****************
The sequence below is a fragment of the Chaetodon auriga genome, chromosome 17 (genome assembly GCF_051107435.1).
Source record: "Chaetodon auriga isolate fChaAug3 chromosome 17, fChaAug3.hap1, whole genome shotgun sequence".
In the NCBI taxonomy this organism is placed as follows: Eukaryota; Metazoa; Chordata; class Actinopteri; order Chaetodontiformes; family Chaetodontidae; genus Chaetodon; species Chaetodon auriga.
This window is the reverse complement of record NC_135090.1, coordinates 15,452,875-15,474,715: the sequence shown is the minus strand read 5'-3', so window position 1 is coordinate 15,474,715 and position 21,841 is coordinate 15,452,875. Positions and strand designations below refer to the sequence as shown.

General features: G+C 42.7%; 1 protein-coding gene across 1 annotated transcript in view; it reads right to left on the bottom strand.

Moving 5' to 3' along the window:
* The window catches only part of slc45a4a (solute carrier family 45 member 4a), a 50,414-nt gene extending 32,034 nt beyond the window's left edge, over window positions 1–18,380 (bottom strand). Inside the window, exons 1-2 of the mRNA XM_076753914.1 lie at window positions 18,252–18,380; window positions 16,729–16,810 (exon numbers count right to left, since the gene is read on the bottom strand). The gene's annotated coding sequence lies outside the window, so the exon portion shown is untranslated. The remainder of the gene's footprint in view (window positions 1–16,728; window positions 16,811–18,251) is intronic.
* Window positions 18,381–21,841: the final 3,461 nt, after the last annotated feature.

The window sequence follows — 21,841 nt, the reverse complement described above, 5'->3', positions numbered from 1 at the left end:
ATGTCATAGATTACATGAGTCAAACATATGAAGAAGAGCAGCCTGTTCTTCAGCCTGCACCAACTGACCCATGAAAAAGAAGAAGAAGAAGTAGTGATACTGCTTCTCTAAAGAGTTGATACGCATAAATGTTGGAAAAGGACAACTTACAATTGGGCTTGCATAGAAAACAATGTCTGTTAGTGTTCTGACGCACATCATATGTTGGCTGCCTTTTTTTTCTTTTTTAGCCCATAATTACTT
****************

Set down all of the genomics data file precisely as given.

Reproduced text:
The sequence below is a fragment of the Chaetodon auriga genome, chromosome 17 (genome assembly GCF_051107435.1).
Source record: "Chaetodon auriga isolate fChaAug3 chromosome 17, fChaAug3.hap1, whole genome shotgun sequence".
In the NCBI taxonomy this organism is placed as follows: Eukaryota; Metazoa; Chordata; class Actinopteri; order Chaetodontiformes; family Chaetodontidae; genus Chaetodon; species Chaetodon auriga.
This window is the reverse complement of record NC_135090.1, coordinates 15,452,875-15,474,715: the sequence shown is the minus strand read 5'-3', so window position 1 is coordinate 15,474,715 and position 21,841 is coordinate 15,452,875. Positions and strand designations below refer to the sequence as shown.

General features: G+C 42.7%; 1 protein-coding gene across 1 annotated transcript in view; it reads right to left on the bottom strand.

Moving 5' to 3' along the window:
* The window catches only part of slc45a4a (solute carrier family 45 member 4a), a 50,414-nt gene extending 32,034 nt beyond the window's left edge, over window positions 1–18,380 (bottom strand). Inside the window, exons 1-2 of the mRNA XM_076753914.1 lie at window positions 18,252–18,380; window positions 16,729–16,810 (exon numbers count right to left, since the gene is read on the bottom strand). The gene's annotated coding sequence lies outside the window, so the exon portion shown is untranslated. The remainder of the gene's footprint in view (window positions 1–16,728; window positions 16,811–18,251) is intronic.
* Window positions 18,381–21,841: the final 3,461 nt, after the last annotated feature.

The window sequence follows — 21,841 nt, the reverse complement described above, 5'->3', positions numbered from 1 at the left end:
ATGTCATAGATTACATGAGTCAAACATATGAAGAAGAGCAGCCTGTTCTTCAGCCTGCACCAACTGACCCATGAAAAAGAAGAAGAAGAAGTAGTGATACTGCTTCTCTAAAGAGTTGATACGCATAAATGTTGGAAAAGGACAACTTACAATTGGGCTTGCATAGAAAACAATGTCTGTTAGTGTTCTGACGCACATCATATGTTGGCTGCCTTTTTTTTCTTTTTTAGCCCATAATTACTT